AUT and NATFHE stand firm

Submitted by Anon on 16 May, 2006 - 12:16

by Sofie Buckland, National Union of Students executive member-EleCt

LECTURERS’ unions AUT and NATFHE are continuing their dispute over pay, demanding a decent national pay offer despite attempts by university bosses to defuse the dispute through local deals and drawn out national negotiations.

AUT members at St Andrews and Aberdeen Universities, the two institutions where the employers have made a local offer significantly more generous than what the University and Colleges Employers' Association was then offering nationally, have rejected the deal and demanded a national settlement (12.5% over three years as against 6% over two years). This quickly resulted in an improved offer from UCEA.

Nonetheless, the AUT and NATFHE agree that the 12.6% over three years now being offered nationally is a long way short of adequate (not least since the staging means that represents more like 10.5% in real terms).

The unions are right to stand firm regardless of the large amount of pressure being placed on them; if the university bosses are digging in to win the dispute, so should university workers.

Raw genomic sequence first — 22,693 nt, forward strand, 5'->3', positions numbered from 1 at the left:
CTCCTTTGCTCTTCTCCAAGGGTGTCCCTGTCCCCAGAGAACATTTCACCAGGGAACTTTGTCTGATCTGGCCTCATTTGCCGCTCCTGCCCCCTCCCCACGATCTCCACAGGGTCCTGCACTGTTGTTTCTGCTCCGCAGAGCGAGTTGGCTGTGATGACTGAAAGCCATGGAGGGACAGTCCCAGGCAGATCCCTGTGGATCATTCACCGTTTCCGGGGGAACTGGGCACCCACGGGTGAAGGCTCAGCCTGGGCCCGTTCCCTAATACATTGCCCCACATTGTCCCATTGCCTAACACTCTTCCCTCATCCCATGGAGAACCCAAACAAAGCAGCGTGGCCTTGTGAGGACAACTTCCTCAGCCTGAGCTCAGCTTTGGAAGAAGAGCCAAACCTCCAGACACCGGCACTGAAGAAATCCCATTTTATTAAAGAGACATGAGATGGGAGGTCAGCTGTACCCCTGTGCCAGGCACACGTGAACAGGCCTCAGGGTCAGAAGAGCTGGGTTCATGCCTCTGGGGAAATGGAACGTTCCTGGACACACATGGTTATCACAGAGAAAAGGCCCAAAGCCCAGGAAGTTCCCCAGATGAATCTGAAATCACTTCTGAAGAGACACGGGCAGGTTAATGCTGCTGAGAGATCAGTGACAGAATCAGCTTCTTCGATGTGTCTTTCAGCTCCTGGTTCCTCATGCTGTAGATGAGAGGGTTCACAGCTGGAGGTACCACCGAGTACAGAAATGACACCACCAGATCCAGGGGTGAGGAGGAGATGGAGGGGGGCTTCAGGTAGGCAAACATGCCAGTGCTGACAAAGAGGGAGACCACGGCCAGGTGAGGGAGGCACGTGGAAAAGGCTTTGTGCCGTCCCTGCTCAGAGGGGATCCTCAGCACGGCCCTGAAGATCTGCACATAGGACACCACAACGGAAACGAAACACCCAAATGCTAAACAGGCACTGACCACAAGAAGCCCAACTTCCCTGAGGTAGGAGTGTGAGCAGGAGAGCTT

Meanwhile, the National Union of Students has continued its slide into scabbing by shifting the balance of its supposedly pro-union position to "demanding" that the AUT abandons its assessment boycott and

sets exams, even sending a delegation to AUT Council in Scarborough to voice this demand. (So we can’t have a demo against top-up fees this year, but we are having a demo against the AUT!) It has also called for new Secretary of State for Education Alan Johnson to “intervene” in the dispute to bring it to a close - something which, in the context of NUS's anti-boycott propaganda, can only be interpreted as a call for the government to strong-arm the AUT and NATFHE into giving in.

Despite the hysteria of a large right-wing minority, many students continue to support their lecturers' fight for decent pay. The AUT should continue its boycott until UCEA makes a decent pay offer, and the left should continue its solidarity.

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